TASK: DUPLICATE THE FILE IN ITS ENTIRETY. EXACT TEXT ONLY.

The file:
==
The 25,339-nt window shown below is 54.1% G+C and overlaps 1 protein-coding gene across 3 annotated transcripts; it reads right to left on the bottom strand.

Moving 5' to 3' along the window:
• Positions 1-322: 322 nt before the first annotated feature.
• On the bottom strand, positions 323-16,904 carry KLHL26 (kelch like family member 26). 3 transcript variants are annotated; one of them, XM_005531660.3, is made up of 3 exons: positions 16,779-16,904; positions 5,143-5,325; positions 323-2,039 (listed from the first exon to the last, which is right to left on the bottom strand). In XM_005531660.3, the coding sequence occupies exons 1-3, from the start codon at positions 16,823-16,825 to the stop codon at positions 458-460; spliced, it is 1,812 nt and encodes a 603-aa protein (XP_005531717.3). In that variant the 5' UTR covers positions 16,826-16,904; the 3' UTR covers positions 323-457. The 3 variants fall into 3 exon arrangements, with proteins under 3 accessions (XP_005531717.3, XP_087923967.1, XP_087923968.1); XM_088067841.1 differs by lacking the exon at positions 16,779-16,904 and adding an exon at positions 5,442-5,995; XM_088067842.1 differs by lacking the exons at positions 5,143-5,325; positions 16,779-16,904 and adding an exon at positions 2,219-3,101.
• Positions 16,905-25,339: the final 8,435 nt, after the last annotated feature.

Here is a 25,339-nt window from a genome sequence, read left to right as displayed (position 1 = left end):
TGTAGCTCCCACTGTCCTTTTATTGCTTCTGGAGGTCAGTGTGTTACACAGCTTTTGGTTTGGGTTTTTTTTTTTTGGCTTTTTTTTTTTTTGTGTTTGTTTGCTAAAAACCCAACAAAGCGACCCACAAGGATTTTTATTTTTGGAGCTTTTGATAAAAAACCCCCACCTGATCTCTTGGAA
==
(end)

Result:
The 25,339-nt window shown below is 54.1% G+C and overlaps 1 protein-coding gene across 3 annotated transcripts; it reads right to left on the bottom strand.

Moving 5' to 3' along the window:
• Positions 1-322: 322 nt before the first annotated feature.
• On the bottom strand, positions 323-16,904 carry KLHL26 (kelch like family member 26). 3 transcript variants are annotated; one of them, XM_005531660.3, is made up of 3 exons: positions 16,779-16,904; positions 5,143-5,325; positions 323-2,039 (listed from the first exon to the last, which is right to left on the bottom strand). In XM_005531660.3, the coding sequence occupies exons 1-3, from the start codon at positions 16,823-16,825 to the stop codon at positions 458-460; spliced, it is 1,812 nt and encodes a 603-aa protein (XP_005531717.3). In that variant the 5' UTR covers positions 16,826-16,904; the 3' UTR covers positions 323-457. The 3 variants fall into 3 exon arrangements, with proteins under 3 accessions (XP_005531717.3, XP_087923967.1, XP_087923968.1); XM_088067841.1 differs by lacking the exon at positions 16,779-16,904 and adding an exon at positions 5,442-5,995; XM_088067842.1 differs by lacking the exons at positions 5,143-5,325; positions 16,779-16,904 and adding an exon at positions 2,219-3,101.
• Positions 16,905-25,339: the final 8,435 nt, after the last annotated feature.

Here is a 25,339-nt window from a genome sequence, read left to right as displayed (position 1 = left end):
TGTAGCTCCCACTGTCCTTTTATTGCTTCTGGAGGTCAGTGTGTTACACAGCTTTTGGTTTGGGTTTTTTTTTTTTGGCTTTTTTTTTTTTTGTGTTTGTTTGCTAAAAACCCAACAAAGCGACCCACAAGGATTTTTATTTTTGGAGCTTTTGATAAAAAACCCCCACCTGATCTCTTGGAA